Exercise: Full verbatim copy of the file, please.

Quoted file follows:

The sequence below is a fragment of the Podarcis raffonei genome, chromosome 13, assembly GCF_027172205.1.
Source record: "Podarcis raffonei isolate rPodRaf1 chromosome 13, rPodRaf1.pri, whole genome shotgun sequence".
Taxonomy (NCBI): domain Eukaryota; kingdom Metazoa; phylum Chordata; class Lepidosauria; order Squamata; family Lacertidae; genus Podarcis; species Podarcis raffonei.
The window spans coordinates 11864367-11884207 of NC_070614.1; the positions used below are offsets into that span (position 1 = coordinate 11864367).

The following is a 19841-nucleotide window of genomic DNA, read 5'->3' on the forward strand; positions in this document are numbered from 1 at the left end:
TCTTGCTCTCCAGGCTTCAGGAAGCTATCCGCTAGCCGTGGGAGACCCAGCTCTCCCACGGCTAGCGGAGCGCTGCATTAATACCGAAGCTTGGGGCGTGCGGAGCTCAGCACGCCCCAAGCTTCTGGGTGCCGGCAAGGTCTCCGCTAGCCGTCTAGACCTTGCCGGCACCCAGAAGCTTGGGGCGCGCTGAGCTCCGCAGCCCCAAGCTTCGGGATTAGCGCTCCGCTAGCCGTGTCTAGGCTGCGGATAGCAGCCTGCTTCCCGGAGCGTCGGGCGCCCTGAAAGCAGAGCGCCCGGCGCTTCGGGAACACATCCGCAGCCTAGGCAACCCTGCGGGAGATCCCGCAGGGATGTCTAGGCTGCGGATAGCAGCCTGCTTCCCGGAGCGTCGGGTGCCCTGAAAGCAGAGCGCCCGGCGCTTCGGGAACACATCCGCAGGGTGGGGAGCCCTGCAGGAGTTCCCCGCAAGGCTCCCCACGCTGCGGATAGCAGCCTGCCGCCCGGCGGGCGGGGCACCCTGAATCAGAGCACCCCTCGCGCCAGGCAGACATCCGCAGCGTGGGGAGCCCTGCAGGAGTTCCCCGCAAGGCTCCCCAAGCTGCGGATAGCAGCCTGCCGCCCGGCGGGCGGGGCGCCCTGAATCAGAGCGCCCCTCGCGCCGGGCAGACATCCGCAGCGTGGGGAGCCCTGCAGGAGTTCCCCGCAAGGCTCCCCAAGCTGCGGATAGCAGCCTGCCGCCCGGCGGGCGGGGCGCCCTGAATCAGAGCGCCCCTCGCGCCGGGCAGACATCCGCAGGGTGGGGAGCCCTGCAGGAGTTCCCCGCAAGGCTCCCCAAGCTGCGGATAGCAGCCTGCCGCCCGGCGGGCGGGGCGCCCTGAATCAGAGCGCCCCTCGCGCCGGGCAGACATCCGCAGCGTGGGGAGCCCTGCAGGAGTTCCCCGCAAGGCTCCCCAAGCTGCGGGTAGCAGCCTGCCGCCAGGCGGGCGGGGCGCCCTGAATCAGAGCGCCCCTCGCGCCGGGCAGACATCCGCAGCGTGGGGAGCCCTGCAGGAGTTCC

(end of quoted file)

The sequence below is a fragment of the Podarcis raffonei genome, chromosome 13, assembly GCF_027172205.1.
Source record: "Podarcis raffonei isolate rPodRaf1 chromosome 13, rPodRaf1.pri, whole genome shotgun sequence".
Taxonomy (NCBI): domain Eukaryota; kingdom Metazoa; phylum Chordata; class Lepidosauria; order Squamata; family Lacertidae; genus Podarcis; species Podarcis raffonei.
The window spans coordinates 11864367-11884207 of NC_070614.1; the positions used below are offsets into that span (position 1 = coordinate 11864367).

The following is a 19841-nucleotide window of genomic DNA, read 5'->3' on the forward strand; positions in this document are numbered from 1 at the left end:
TCTTGCTCTCCAGGCTTCAGGAAGCTATCCGCTAGCCGTGGGAGACCCAGCTCTCCCACGGCTAGCGGAGCGCTGCATTAATACCGAAGCTTGGGGCGTGCGGAGCTCAGCACGCCCCAAGCTTCTGGGTGCCGGCAAGGTCTCCGCTAGCCGTCTAGACCTTGCCGGCACCCAGAAGCTTGGGGCGCGCTGAGCTCCGCAGCCCCAAGCTTCGGGATTAGCGCTCCGCTAGCCGTGTCTAGGCTGCGGATAGCAGCCTGCTTCCCGGAGCGTCGGGCGCCCTGAAAGCAGAGCGCCCGGCGCTTCGGGAACACATCCGCAGCCTAGGCAACCCTGCGGGAGATCCCGCAGGGATGTCTAGGCTGCGGATAGCAGCCTGCTTCCCGGAGCGTCGGGTGCCCTGAAAGCAGAGCGCCCGGCGCTTCGGGAACACATCCGCAGGGTGGGGAGCCCTGCAGGAGTTCCCCGCAAGGCTCCCCACGCTGCGGATAGCAGCCTGCCGCCCGGCGGGCGGGGCACCCTGAATCAGAGCACCCCTCGCGCCAGGCAGACATCCGCAGCGTGGGGAGCCCTGCAGGAGTTCCCCGCAAGGCTCCCCAAGCTGCGGATAGCAGCCTGCCGCCCGGCGGGCGGGGCGCCCTGAATCAGAGCGCCCCTCGCGCCGGGCAGACATCCGCAGCGTGGGGAGCCCTGCAGGAGTTCCCCGCAAGGCTCCCCAAGCTGCGGATAGCAGCCTGCCGCCCGGCGGGCGGGGCGCCCTGAATCAGAGCGCCCCTCGCGCCGGGCAGACATCCGCAGGGTGGGGAGCCCTGCAGGAGTTCCCCGCAAGGCTCCCCAAGCTGCGGATAGCAGCCTGCCGCCCGGCGGGCGGGGCGCCCTGAATCAGAGCGCCCCTCGCGCCGGGCAGACATCCGCAGCGTGGGGAGCCCTGCAGGAGTTCCCCGCAAGGCTCCCCAAGCTGCGGGTAGCAGCCTGCCGCCAGGCGGGCGGGGCGCCCTGAATCAGAGCGCCCCTCGCGCCGGGCAGACATCCGCAGCGTGGGGAGCCCTGCAGGAGTTCC